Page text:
Buying new tires for your car is not as exciting as purchasing a new car or installing a pool in your backyard. It is, however, one of the necessities of being a car owner—that is, if you want to get to your destination safely both during our hot Wisconsin summers and freezing winter blizzards. Tires are what get you there.
So how do you choose that new set of wheels that checks off all your criteria and fits your budget? Here’s four factors to consider and use to buy your next set of tires for your car.
How your present set of tires did
The easiest way to start tire shopping is to look at what you have on your car and think about how satisfied you are with their performance. Think about what you like or don’t like about the tire such as the ride, handling in the rain and snow, noise when driving, etc.
If you can’t think of anything your tires could do better, simplify your next tire buying decision. Buy the same set of tires that are on your present car. If you’re not happy with your present set, contact the pros to help you choose a tire that you’ll want to buy again.
What you want in your new set of tires
To narrow down your options for your next car tire, think about what you need them for. If you need cars for your muscle car, look for tires with a higher speed rating. For a commuter car, look for tires that can provide a nice, quiet ride and maintains tread depth longer. Do your research, and be honest with yourself—and the experts you consult—about your driving style. If you have to venture out in the worst winter conditions, select a tire with a proven record on winter roads (or ask for recommendations for tires that handle well in snow).
Tire sizes are found on your present set of tires, in your owner’s manual, or on the inside of the driver-side door. Look for a series of letters and numbers, such as P255/55R17.
Now for the common question, “what do the letters and numbers on my tire mean?” The first letter indicates what the tire is built for. In our example, the P means that the tire is intended for passenger cars. You may also commonly see the letters LT, which is for a light truck. The first numbers (255) are the width, in millimeters, between the two sidewalls. The second number (55) is the aspect ratio. The number is a percentage, and the higher the percentage, the larger the sidewall of the tire. The last number (17) is the diameter of wheel that the tire fits on.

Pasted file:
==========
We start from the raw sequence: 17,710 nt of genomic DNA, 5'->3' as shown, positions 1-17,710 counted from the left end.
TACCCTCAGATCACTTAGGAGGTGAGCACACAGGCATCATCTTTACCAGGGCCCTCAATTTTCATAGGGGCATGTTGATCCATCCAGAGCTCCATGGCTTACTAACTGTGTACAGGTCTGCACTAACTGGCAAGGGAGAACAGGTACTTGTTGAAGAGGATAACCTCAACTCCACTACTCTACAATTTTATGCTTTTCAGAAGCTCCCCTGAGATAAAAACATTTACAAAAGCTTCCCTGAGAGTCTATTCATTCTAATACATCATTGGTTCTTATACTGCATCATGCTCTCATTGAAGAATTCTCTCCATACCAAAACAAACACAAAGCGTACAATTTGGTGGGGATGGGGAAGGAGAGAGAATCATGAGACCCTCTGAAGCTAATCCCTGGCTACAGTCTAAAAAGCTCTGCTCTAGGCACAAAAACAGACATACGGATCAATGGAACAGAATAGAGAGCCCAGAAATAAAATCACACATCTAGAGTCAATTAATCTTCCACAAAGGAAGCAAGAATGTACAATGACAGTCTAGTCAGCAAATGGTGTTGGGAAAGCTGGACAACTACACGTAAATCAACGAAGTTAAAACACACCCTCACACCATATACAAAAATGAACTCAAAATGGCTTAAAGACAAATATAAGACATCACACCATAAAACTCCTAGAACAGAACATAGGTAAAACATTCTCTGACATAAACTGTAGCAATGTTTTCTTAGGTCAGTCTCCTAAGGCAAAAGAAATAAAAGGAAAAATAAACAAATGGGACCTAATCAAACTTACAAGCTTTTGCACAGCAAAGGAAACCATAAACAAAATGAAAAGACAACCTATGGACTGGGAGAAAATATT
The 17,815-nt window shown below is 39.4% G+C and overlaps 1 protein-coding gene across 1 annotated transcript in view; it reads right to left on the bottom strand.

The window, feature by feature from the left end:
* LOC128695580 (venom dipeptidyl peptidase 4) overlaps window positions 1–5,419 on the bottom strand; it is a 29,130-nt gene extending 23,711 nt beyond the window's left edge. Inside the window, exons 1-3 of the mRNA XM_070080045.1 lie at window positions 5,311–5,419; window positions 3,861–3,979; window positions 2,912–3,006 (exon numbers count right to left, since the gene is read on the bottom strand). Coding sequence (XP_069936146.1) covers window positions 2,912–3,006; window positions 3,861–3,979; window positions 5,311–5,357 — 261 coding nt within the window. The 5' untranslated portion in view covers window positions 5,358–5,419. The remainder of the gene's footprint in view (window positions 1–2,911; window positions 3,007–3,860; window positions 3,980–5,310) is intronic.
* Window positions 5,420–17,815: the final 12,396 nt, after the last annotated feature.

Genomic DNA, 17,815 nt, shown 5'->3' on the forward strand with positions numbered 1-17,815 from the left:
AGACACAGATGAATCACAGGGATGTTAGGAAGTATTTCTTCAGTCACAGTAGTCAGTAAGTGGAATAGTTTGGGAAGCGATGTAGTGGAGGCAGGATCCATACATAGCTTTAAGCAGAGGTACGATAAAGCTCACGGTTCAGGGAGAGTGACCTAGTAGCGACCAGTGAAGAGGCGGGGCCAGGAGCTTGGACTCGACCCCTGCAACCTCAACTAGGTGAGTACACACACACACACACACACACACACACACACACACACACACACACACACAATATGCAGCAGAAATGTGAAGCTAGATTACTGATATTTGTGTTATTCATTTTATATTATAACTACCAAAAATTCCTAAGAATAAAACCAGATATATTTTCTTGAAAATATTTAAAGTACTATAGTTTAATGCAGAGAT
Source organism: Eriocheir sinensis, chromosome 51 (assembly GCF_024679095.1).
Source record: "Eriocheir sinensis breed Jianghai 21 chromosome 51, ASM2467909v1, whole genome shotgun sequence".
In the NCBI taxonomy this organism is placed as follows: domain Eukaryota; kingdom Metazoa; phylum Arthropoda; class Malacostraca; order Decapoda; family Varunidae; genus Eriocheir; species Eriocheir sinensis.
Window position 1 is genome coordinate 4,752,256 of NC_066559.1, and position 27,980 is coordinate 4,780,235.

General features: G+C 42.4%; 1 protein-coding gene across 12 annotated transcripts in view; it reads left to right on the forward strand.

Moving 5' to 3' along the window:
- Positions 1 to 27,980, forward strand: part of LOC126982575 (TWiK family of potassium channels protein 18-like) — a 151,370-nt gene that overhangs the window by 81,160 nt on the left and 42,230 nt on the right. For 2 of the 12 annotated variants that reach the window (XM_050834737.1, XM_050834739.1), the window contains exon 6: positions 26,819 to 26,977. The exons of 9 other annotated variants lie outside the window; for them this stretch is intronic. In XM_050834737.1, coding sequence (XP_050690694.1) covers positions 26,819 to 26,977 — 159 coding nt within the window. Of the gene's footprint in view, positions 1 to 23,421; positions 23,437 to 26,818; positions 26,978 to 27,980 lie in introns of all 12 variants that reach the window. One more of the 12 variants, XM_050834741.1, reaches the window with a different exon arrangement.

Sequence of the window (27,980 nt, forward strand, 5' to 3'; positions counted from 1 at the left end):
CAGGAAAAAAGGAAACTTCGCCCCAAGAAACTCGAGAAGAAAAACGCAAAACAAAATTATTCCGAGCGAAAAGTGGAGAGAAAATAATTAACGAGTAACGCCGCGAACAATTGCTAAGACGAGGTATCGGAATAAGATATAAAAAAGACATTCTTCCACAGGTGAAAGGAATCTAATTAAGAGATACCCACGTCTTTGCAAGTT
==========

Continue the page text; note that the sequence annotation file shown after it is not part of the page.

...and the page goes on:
All season or snow
All-season tires, the most common tires on our cars, are designed for rain, heat, cold and snow. They give you a good all-around tire for those conditions, but the “take” is that they are not specially equipped for winter. Constructed with a softer compound and tread pattern designed specifically for getting through winter precipitation, snow tires can dig down and find traction on even the roughest roads. If you HAVE to venture out on winter roads because of work or school, snow tires get you there.
Once you’ve gone through these simple questions, ask your friends what has worked for them and read through online reviews for outside opinions. Remember to screen the reviews and look for others who drive in similar conditions. You’re not going to have the same experience as a driver in Florida—driving conditions and weather is different in Wisconsin. Also take into account their driving style. Some drivers are harder on tires than others, and their tires reflect that difference in wear.
You can set a budget for buying tires before your purchase or once you see the general cost of tires for your car. Once you have an idea on how much you’re willing to pay for your next set of tires, discuss your options with the person who works on your car the most: your mechanic. With their recommendations and your list of criteria, you can purchase a set of tires that isn’t as exciting as a new snowmobile, but it’ll be just as much fun to drive.